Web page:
ANAT 541 Cell and Molecular Biology of Aging (3 credits) (winter) (3 hours lecture) Complex aging process, including theories and mechanisms of aging, animal model systems used to study aging and age-dependent diseases. For example; Alzheimer's, osteoporosis, and cancer, and age-related diseases, for example, Werner's syndrome and dyskeratosis congenita.
ANAT 542 Transmission Electron Microscopy (3 credits): (winter) - Comprehensive study of transmission electron microscopy (TEM). Theory, principles and practical applications of imaging, analysis and advanced sample preparation relevant to biological and non-biological materials.
ANAT 565 Diseases-Membrane Trafficking (3 credits): (winter)- This course will examine how research into diseases has played a key role in unraveling the intricate molecular mechanisms controlling membrane trafficking in mammalian cells. Membrane trafficking disorders fall into two groups those arising from a) membrane-associated or b) cytoskeletal defect. Topics include a) mechanisms of endosomal maturation, lysosomal storage disorders and rab protein-mediated vesicular trafficking and b) rho GTPase and cytoskeletal binding protein mediated trafficking associated with neurological diseases and cancer
ANAT 663D Histology (6 credits). The study of the cytology and structure of tissues and organs. (Not offered for academic year 2013-2014)
ANAT 690D Cell and Developmental Biology (6 credits): Current developments in molecular cell biology and developmental biology will be presented by course coordinators from primary papers in the scientific literature. These will be discussed and critiqued by students through weekly oral presentations. (FALL 2013 Schedule: anat_690d_fall_2013.docx)
ANAT 698D M.Sc. (24 credits) Thesis Research 1: Independent research work under the direction of a Supervisor.
ANAT 601 - MSc Seminar Examination (3 credits): The term before the student graduates, the student is to present a 40 minute seminar on their thesis work in a public seminar open to all members of the Department of Anatomy & Cell Biology, followed by a question period lasting 15 to 20 minutes. All faculty, cross-appointed academic staff, post docs and students are expected to attend the seminar.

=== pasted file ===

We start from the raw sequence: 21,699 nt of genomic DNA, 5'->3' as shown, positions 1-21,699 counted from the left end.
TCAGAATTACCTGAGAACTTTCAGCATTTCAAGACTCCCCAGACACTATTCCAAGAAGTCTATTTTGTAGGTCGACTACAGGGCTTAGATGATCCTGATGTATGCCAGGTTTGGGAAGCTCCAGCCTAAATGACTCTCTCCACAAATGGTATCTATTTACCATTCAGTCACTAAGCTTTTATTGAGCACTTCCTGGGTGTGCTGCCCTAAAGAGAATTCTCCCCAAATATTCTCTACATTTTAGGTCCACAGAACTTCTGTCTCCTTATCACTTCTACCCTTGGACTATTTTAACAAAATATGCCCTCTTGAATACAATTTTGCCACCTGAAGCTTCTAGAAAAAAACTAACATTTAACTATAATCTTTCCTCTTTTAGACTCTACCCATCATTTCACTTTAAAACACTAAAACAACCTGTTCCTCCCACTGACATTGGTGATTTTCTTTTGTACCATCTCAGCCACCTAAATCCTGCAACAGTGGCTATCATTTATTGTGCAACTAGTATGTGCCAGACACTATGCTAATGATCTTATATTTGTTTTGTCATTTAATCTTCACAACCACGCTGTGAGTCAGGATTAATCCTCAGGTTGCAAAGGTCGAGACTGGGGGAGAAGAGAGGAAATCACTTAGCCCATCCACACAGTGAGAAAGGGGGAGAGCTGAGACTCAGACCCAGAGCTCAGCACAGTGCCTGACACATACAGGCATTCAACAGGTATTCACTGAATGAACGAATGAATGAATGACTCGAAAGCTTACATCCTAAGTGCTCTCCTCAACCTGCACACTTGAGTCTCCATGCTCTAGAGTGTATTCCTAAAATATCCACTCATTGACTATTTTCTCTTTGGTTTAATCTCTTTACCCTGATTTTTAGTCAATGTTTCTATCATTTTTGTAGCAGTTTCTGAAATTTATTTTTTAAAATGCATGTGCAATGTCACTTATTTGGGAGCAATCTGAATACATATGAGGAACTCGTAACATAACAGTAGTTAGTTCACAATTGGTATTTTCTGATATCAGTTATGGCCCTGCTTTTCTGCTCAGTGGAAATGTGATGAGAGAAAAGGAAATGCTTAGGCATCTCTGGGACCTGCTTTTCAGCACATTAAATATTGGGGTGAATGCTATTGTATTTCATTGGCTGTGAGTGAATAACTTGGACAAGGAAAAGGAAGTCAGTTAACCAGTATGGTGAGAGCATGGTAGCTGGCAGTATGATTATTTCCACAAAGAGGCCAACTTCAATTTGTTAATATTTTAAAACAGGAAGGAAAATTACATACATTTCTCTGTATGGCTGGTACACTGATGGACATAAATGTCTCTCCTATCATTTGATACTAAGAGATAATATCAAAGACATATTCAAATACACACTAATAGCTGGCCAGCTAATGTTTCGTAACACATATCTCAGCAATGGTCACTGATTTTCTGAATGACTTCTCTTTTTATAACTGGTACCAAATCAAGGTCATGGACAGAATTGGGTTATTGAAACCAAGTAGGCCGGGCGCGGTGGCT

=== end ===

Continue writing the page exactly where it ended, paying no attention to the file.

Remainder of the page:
ANAT 701D: Ph.D. Comprehensive Examination
ANAT 695 Seminar in Cell Biology 1 (3 credits) - see below
ANAT 696 Seminar in Cell Biology 2 (3 credits) - see below
ANAT 697 Seminar in Cell Biology 3 (3 credits) - see below
The Seminar in Cell Biology Courses must be taken in consecutive terms.
Gaining general knowledge is key in training for graduate students. These courses will not only provide the tools to do so, it will also help teach students how to better develop their communication skills (i.e. how to present a good seminar, how to network in order to develop collaborative relationships). In addition, it will allow them to develop their writing skills in summarizing the topic of the seminar and the most pertinent information.
On a weekly basis, experts in their field of biomedical science, from within and outside of McGill, will offer a seminar examining their recent research experience. Students must attend 12 seminars per term, but are not restricted to attending seminars that are offered by the Anatomy & Cell Biology Seminar Series. We encourage students to attend seminars that are offered outside of the department, but that are related to biomedical sciences. Seminars offered by other departments are often advertised on McGill Channels: http://www.mcgill.ca/channels/events
Method of Student Assessment:
Students must attend 12 seminars per term.
After each seminar, students must complete the Seminar Attendance Form, where they are expected to write a 5-10 sentence summary and have it signed by a professor who was present and can attest to your attendance. At the end of each term, students submit all 12 attendance forms to their supervisor.
A grade of Pass or Fail will be assigned based on your attendance.